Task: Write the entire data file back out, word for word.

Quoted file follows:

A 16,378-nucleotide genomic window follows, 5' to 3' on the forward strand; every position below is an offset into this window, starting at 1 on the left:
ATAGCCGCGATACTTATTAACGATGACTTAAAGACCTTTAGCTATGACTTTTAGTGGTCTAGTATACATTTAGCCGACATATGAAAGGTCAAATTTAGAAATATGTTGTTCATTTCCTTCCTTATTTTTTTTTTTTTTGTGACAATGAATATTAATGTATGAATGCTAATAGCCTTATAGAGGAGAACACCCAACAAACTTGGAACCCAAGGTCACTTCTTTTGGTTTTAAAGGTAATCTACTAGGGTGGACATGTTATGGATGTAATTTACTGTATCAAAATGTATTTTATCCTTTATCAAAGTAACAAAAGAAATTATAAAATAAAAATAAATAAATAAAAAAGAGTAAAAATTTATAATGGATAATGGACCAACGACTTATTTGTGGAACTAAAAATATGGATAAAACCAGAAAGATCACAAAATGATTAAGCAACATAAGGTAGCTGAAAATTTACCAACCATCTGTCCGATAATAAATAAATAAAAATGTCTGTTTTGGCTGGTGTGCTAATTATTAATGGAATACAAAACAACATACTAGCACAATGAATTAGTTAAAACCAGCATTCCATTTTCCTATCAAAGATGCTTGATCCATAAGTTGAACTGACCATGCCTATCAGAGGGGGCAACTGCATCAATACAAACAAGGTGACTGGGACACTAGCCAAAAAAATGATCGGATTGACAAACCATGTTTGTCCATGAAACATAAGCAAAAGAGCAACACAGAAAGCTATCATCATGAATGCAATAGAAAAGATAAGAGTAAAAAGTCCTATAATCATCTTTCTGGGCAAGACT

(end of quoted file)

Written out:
A 16,378-nucleotide genomic window follows, 5' to 3' on the forward strand; every position below is an offset into this window, starting at 1 on the left:
ATAGCCGCGATACTTATTAACGATGACTTAAAGACCTTTAGCTATGACTTTTAGTGGTCTAGTATACATTTAGCCGACATATGAAAGGTCAAATTTAGAAATATGTTGTTCATTTCCTTCCTTATTTTTTTTTTTTTTGTGACAATGAATATTAATGTATGAATGCTAATAGCCTTATAGAGGAGAACACCCAACAAACTTGGAACCCAAGGTCACTTCTTTTGGTTTTAAAGGTAATCTACTAGGGTGGACATGTTATGGATGTAATTTACTGTATCAAAATGTATTTTATCCTTTATCAAAGTAACAAAAGAAATTATAAAATAAAAATAAATAAATAAAAAAGAGTAAAAATTTATAATGGATAATGGACCAACGACTTATTTGTGGAACTAAAAATATGGATAAAACCAGAAAGATCACAAAATGATTAAGCAACATAAGGTAGCTGAAAATTTACCAACCATCTGTCCGATAATAAATAAATAAAAATGTCTGTTTTGGCTGGTGTGCTAATTATTAATGGAATACAAAACAACATACTAGCACAATGAATTAGTTAAAACCAGCATTCCATTTTCCTATCAAAGATGCTTGATCCATAAGTTGAACTGACCATGCCTATCAGAGGGGGCAACTGCATCAATACAAACAAGGTGACTGGGACACTAGCCAAAAAAATGATCGGATTGACAAACCATGTTTGTCCATGAAACATAAGCAAAAGAGCAACACAGAAAGCTATCATCATGAATGCAATAGAAAAGATAAGAGTAAAAAGTCCTATAATCATCTTTCTGGGCAAGACT